Just finished a very interesting lunch with 14 faculty from the STEM Gen Ed discussion group. We meet every month or two for therapy and to exchange good practice. Today’s topic was the problem of cell phones in the classroom. There is very strong evidence that phones are toxic to learning in a classroom setting (main mechanism: distraction). Today’s discussion was about getting students to pay attention to the class, not their phones.
- Do nothing. It our responsibility to help students learn. But do we have to try to change damaging personal behavior when it is self inflicted?
- Outright ban. Hard to enforce.
- Try to persuade. Show them the data. I tried this in 2015 and again this year, with no noticeable impact.
- Designated smoking section (an area of the classroom students can opt into with electronics). This works for Julia but half the class opts for the electronics section, so the problem is at best halved.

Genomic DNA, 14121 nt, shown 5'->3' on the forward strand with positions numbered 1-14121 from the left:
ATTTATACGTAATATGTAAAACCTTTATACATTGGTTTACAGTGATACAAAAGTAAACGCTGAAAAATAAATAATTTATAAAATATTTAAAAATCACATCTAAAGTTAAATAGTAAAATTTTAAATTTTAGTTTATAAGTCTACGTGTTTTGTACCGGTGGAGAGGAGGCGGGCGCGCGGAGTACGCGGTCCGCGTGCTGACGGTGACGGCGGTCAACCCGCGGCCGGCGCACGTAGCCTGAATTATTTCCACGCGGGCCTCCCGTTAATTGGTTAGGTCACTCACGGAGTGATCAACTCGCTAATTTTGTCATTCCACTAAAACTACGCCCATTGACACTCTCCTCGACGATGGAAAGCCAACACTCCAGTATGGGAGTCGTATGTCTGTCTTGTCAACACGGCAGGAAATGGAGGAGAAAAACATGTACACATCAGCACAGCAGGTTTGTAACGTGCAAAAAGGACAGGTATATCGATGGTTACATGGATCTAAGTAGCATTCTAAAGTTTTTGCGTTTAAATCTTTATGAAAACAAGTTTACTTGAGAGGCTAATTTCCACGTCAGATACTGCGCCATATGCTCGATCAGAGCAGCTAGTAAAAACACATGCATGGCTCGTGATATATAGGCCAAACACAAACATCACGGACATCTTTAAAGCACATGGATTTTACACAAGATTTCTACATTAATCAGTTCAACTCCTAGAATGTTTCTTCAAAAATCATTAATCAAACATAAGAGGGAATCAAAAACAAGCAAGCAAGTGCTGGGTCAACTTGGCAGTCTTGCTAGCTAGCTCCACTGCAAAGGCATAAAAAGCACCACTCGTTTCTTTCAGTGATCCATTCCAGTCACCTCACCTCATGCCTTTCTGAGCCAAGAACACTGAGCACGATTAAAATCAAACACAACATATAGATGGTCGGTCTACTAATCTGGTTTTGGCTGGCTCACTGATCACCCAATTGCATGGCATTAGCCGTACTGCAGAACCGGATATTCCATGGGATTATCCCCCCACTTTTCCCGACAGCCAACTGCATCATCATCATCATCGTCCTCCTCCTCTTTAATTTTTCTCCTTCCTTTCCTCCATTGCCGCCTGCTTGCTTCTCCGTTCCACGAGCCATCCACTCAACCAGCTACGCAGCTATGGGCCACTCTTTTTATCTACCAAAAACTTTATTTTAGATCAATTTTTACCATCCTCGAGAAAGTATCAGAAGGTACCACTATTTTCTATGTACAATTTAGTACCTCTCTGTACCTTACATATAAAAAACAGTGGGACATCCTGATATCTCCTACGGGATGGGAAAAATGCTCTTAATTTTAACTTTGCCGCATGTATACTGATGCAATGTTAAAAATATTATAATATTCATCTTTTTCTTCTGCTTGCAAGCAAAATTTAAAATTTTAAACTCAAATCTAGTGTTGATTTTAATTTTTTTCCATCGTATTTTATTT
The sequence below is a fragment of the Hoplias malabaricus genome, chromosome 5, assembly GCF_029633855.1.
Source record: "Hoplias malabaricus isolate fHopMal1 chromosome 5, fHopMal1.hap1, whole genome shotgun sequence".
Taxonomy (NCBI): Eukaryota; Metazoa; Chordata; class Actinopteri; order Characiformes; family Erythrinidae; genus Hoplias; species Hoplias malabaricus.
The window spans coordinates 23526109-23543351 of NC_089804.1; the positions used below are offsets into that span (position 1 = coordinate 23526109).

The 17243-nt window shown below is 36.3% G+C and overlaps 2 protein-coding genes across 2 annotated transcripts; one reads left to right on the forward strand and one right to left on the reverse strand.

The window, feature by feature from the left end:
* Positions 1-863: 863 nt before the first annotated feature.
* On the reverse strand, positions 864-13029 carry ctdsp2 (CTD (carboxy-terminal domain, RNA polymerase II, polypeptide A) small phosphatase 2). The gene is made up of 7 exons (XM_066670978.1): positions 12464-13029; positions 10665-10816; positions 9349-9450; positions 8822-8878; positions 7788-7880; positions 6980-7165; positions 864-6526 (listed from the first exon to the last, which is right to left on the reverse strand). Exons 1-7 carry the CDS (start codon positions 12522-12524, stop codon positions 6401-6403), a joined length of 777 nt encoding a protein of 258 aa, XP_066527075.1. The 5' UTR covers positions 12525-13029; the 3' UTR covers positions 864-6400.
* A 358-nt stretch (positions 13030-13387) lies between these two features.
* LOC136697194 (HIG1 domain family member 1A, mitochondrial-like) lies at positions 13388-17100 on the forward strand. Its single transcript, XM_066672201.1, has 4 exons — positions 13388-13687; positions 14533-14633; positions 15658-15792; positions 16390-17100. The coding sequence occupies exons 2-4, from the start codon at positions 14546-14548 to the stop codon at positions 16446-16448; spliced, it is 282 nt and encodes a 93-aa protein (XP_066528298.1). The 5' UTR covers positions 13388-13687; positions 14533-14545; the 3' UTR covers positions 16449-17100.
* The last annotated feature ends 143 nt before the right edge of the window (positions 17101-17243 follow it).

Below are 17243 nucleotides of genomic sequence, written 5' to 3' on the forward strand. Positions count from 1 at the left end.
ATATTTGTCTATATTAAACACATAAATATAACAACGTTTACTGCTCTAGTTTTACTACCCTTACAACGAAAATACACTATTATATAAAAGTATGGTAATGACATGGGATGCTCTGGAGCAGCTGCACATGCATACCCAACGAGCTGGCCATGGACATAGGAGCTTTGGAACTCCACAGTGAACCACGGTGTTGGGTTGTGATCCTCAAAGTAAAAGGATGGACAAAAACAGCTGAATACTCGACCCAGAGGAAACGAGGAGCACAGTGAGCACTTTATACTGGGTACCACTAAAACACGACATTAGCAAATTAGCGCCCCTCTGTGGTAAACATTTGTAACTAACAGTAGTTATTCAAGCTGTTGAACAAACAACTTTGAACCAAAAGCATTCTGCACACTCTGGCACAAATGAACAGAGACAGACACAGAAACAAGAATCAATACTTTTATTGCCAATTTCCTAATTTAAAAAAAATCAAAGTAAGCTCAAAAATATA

- Collect phones for extra credit. This is what I tried. Quite a performance, and some loss of class time, but my impression is that there has been less use of phones in the class since we tried it (anecdotal observation). Perhaps that one time showed the students the learning impact? Julia suggested instead that it must have forcefully shown the students how much I care. It is sweet she thinks the students care when I care….
- Swap phones for extra credit. Students swap phones with each other and sign that they were not used for the class. Julia’s idea, completely new (so no data). Worries about cheating?
- Software solutions. Bill Goffe points us to flippdapp. Looks interesting.
- Hardware solutions. Via Alicia Keys, Bill pointed us to overyonder. Quite pricey.
My take on all this is that we can implement #5 better, and I might yet try that, but before then, I’d like to experiment with #6 and #7. Next class, I’ll talk to the students and see what they think.
In the middle of our discussion about all this, my phone rang (is it just me that thinks the iPhone sound-off button sucks?). Our whole discussion ground to a distracting halt…